“Oh yeah, there’s so much you can do,” Sean avows. “I don’t feel we’d ever be limited or confined by the style we fell into when we started the group. Obviously if you name your band Blood Ceremony, you’re setting up certain expectations as far as lyrics and music are concerned. At first, a lot of people thought we were a death metal band. Some people we talked to after shows were pleasantly surprised! But there’s just so much you can write about and we’re all interested in a lot of strange movies and supernatural writers… there’s so much to draw upon so I don’t think we’ve exhausted our well of ideas yet. We’re in a good spot right now.”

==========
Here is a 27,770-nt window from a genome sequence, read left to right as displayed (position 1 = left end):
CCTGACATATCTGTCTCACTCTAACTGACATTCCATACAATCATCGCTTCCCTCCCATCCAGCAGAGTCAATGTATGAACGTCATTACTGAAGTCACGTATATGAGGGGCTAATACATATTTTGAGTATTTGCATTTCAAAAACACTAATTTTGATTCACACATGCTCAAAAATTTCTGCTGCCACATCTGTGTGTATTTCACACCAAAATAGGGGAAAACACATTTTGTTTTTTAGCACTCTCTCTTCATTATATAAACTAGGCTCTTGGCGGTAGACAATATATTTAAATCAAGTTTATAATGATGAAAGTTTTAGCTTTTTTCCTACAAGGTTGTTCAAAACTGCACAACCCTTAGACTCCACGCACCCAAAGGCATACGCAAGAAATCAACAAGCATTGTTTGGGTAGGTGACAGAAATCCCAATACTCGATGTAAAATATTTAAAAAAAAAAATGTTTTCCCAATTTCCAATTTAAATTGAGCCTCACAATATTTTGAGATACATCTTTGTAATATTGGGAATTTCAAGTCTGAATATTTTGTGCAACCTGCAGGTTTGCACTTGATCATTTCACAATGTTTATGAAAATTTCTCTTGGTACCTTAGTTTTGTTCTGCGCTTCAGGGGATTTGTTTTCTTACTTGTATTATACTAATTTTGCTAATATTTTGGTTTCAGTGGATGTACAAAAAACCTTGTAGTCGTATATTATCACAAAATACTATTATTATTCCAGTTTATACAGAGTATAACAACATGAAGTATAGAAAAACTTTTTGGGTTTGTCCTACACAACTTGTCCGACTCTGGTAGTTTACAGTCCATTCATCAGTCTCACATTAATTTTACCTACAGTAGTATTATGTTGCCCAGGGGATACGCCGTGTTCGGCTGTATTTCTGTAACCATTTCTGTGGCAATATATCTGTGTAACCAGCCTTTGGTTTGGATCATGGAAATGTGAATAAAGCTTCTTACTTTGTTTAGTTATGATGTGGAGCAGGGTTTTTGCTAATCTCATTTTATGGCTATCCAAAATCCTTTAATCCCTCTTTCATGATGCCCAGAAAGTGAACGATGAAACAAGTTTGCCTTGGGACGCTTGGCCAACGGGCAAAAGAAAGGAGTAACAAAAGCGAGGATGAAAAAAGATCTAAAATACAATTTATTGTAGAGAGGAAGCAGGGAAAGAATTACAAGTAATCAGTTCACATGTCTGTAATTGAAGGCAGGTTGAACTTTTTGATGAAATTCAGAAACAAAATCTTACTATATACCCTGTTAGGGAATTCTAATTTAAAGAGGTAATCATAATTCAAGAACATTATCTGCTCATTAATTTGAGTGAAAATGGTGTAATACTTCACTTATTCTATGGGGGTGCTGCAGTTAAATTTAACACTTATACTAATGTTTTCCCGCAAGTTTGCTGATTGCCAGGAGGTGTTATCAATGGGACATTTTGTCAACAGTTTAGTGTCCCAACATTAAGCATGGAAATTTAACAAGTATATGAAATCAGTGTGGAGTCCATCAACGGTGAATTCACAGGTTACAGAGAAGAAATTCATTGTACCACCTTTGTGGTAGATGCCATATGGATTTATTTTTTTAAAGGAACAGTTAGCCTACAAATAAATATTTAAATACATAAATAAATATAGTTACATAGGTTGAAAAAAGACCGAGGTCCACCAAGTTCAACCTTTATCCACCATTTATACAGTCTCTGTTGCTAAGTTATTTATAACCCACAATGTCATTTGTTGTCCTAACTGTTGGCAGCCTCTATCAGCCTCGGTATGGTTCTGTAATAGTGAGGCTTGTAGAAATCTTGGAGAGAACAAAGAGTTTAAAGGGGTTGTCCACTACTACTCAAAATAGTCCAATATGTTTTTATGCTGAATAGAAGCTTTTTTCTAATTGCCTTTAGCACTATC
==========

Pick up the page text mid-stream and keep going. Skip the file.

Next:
It might seem odd to attribute rebellious instincts to a band who play music that could – somewhat cruelly, not to mention erroneously – be reduced to the epithet ‘Sabbath meets Tull’, but even within the relatively stable demands of the doom scene that spawned them, Blood Ceremony are still kicking against the pricks. They’re hardly the first to attempt such a thing, but Lord Of Misrule’s bonus selling point is that it was recorded entirely with analogue equipment, from tracking to mastering: a statement of stubborn resistance to the modern world, perhaps, or maybe just a declaration of love for a more imperfect time.